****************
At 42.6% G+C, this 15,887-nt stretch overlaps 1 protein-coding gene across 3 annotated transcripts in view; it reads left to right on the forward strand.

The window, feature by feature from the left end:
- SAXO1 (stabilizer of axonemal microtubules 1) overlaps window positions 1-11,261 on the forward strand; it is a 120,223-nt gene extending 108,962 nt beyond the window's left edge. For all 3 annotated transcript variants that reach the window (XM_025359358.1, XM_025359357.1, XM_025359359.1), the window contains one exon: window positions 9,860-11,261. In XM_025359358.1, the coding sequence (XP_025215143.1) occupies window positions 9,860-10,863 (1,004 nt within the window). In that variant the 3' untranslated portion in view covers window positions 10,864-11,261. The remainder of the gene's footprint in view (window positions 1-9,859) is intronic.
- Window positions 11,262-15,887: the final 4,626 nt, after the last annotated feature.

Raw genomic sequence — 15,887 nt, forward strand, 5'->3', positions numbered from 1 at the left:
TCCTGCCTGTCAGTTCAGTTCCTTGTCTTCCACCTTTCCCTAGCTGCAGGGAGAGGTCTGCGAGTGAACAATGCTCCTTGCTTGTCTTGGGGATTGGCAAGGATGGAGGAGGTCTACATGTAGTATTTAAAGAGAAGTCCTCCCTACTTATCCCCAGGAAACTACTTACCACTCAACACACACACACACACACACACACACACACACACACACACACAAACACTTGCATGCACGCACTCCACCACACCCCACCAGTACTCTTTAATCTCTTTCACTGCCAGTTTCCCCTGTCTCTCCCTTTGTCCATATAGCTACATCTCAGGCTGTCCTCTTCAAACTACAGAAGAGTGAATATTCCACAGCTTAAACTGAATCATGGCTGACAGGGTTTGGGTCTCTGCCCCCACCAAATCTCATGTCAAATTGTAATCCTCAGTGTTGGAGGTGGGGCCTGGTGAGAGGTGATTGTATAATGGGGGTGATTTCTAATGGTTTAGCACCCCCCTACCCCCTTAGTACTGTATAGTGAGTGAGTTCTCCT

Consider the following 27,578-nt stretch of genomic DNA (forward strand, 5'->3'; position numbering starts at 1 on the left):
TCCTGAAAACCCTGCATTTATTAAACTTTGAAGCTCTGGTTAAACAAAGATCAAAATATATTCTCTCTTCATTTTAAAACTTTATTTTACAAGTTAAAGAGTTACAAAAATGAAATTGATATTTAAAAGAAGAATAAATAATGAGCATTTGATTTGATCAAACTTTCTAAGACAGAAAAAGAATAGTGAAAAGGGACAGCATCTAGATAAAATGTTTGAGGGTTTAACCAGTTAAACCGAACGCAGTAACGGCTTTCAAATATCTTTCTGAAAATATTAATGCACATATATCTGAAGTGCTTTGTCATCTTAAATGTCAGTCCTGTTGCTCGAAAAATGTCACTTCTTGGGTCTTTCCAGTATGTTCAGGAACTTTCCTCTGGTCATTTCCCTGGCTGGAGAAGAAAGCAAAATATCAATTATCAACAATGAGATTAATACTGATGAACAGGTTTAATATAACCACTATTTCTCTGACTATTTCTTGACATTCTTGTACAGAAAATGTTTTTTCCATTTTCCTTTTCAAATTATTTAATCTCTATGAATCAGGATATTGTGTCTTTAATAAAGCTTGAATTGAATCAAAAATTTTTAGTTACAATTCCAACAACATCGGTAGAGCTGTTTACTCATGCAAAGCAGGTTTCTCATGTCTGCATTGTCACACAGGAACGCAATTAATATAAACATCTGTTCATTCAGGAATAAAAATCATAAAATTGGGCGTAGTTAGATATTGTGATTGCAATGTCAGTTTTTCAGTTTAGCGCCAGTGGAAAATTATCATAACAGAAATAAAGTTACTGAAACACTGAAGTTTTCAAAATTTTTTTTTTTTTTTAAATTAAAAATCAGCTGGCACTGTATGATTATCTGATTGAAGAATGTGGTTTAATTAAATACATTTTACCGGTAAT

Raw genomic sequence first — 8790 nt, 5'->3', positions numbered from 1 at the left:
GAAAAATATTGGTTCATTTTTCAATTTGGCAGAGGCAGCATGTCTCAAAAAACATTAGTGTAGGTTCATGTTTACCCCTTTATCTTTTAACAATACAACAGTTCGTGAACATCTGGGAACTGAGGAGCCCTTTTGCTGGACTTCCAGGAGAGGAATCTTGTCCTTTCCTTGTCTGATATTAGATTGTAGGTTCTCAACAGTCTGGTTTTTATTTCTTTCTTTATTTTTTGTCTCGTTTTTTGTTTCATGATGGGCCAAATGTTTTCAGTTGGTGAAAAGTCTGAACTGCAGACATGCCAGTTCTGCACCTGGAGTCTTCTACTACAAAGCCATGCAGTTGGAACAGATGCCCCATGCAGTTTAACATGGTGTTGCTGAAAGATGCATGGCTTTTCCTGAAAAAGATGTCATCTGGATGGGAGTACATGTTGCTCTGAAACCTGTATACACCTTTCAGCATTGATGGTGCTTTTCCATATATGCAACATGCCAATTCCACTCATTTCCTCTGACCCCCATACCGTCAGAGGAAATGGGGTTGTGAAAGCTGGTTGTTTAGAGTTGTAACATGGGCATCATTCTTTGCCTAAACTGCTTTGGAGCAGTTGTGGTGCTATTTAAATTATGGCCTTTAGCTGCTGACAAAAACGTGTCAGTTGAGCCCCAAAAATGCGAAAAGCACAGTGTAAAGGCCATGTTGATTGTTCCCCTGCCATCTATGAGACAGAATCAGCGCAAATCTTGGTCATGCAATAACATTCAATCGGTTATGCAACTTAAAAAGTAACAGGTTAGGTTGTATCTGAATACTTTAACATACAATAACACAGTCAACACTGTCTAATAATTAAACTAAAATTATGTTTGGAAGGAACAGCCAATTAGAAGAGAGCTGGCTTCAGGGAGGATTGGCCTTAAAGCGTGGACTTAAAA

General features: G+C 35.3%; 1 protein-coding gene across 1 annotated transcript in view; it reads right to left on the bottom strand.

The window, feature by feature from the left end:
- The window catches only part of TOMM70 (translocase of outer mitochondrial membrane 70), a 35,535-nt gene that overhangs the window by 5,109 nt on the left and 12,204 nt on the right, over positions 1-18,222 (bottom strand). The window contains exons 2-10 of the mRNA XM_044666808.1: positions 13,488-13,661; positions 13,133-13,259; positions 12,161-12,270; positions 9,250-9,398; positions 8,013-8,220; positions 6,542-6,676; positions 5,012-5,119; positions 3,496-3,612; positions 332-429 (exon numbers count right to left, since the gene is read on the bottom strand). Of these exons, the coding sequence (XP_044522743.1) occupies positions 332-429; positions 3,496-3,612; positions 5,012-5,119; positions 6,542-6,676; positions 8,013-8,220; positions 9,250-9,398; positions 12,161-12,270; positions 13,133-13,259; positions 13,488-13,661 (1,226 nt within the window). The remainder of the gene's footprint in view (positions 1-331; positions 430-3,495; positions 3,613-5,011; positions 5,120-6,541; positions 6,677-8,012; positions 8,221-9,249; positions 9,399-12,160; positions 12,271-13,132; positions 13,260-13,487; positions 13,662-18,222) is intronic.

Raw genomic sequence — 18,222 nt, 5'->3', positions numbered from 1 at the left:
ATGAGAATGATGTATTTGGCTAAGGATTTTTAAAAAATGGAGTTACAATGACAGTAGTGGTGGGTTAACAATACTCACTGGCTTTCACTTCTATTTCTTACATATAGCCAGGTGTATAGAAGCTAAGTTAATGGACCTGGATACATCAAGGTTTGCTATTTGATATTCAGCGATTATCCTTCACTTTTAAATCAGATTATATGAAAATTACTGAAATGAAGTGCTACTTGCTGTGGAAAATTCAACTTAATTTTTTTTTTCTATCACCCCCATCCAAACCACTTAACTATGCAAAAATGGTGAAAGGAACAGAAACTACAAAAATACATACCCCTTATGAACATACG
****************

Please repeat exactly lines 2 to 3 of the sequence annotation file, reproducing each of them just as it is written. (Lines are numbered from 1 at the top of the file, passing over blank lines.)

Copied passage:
The window, feature by feature from the left end:
- SAXO1 (stabilizer of axonemal microtubules 1) overlaps window positions 1-11,261 on the forward strand; it is a 120,223-nt gene extending 108,962 nt beyond the window's left edge. For all 3 annotated transcript variants that reach the window (XM_025359358.1, XM_025359357.1, XM_025359359.1), the window contains one exon: window positions 9,860-11,261. In XM_025359358.1, the coding sequence (XP_025215143.1) occupies window positions 9,860-10,863 (1,004 nt within the window). In that variant the 3' untranslated portion in view covers window positions 10,864-11,261. The remainder of the gene's footprint in view (window positions 1-9,859) is intronic.